Extreme Terrestrial Environments: Life in Thermal Stress and Hypoxia. A Narrative Review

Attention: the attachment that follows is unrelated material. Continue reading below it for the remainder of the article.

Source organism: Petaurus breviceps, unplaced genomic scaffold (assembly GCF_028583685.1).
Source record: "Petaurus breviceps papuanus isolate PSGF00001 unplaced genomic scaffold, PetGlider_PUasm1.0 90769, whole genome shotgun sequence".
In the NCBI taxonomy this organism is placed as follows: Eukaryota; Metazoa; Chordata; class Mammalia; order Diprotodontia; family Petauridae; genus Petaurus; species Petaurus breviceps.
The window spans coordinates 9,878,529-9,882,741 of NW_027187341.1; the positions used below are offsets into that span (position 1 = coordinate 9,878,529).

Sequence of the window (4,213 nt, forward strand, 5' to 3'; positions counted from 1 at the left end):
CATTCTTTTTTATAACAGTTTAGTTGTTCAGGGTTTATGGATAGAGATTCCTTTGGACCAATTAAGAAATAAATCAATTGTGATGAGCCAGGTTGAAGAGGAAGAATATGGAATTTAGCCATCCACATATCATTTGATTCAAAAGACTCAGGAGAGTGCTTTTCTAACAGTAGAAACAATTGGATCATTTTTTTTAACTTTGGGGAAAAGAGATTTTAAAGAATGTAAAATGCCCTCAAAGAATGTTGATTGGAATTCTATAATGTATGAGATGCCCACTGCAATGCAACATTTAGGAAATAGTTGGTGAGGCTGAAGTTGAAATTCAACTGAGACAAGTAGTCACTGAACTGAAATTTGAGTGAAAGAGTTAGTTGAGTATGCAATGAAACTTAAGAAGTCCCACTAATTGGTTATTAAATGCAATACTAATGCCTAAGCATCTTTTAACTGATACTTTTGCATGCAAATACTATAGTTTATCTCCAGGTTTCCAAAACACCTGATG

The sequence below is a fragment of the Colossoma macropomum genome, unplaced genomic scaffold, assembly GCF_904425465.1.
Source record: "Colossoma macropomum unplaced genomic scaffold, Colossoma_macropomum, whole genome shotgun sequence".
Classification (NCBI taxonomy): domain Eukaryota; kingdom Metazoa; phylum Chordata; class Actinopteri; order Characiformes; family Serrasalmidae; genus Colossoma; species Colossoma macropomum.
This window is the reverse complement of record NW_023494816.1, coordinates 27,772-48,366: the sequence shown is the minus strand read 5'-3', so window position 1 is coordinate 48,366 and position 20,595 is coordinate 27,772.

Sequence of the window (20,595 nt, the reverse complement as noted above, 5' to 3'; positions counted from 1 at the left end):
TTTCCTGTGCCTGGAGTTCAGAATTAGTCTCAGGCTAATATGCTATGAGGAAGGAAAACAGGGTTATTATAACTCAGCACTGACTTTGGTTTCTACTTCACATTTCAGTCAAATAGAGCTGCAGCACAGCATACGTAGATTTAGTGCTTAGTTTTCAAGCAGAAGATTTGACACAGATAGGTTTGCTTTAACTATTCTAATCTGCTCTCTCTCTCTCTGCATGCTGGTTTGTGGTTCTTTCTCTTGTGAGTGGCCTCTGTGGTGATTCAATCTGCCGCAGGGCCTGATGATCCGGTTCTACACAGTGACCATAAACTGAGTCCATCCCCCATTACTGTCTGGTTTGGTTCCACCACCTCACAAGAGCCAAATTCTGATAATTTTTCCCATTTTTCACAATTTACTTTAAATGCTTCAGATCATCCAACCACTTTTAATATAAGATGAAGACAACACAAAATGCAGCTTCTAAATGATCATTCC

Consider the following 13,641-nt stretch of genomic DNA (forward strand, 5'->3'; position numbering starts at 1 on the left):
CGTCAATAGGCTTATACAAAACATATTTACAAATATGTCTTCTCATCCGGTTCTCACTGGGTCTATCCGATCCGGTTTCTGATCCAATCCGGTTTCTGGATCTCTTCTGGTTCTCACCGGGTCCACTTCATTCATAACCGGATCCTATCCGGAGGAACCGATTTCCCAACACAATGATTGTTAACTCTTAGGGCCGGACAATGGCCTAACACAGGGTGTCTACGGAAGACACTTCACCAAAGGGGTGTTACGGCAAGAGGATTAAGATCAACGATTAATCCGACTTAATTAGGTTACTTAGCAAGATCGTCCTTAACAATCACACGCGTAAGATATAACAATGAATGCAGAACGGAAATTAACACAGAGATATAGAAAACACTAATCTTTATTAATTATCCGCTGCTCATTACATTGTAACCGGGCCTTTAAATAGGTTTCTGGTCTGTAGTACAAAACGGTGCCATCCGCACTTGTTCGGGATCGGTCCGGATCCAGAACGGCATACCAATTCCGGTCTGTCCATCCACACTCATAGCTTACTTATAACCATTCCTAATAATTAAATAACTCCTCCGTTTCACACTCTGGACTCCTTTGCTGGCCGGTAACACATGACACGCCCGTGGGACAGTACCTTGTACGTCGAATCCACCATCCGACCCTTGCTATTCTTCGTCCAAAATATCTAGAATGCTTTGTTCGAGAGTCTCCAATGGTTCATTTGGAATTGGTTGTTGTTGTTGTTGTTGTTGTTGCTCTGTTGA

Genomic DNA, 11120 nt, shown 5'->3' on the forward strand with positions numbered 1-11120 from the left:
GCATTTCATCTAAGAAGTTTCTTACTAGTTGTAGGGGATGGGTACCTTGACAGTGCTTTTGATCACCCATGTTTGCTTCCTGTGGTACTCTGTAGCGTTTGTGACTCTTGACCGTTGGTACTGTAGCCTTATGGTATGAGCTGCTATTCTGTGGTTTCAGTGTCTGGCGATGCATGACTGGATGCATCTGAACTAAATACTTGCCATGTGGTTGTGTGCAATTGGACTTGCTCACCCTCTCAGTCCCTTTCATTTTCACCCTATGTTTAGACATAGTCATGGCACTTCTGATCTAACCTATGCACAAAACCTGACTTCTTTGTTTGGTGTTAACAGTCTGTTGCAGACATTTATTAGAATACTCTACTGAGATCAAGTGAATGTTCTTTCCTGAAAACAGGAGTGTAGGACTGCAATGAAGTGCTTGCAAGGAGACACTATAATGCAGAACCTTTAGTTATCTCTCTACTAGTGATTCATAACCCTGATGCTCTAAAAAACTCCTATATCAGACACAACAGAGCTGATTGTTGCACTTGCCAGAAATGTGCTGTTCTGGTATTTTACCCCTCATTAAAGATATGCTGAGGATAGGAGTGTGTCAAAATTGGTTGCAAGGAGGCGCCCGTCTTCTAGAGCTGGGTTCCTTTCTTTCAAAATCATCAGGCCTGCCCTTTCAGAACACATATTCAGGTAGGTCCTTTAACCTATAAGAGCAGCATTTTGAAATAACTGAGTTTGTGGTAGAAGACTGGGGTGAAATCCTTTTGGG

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Living, working and exercising in extreme terrestrial environments are challenging tasks even for healthy humans of the modern new age. The issue is not just survival in remote environments but rather the achievement of optimal performance in everyday life, occupation, and sports. Various adaptive biological processes can take place to cope with the specific stressors of extreme terrestrial environments like cold, heat, and hypoxia (high altitude). This review provides an overview of the physiological and morphological aspects of adaptive responses in these environmental stressors at the level of organs, tissues, and cells. Furthermore, adjustments existing in native people living in such extreme conditions on the earth as well as acute adaptive responses in newcomers are discussed. These insights into general adaptability of humans are complemented by outcomes of specific acclimatization/acclimation studies adding important information how to cope appropriately with extreme environmental temperatures and hypoxia.
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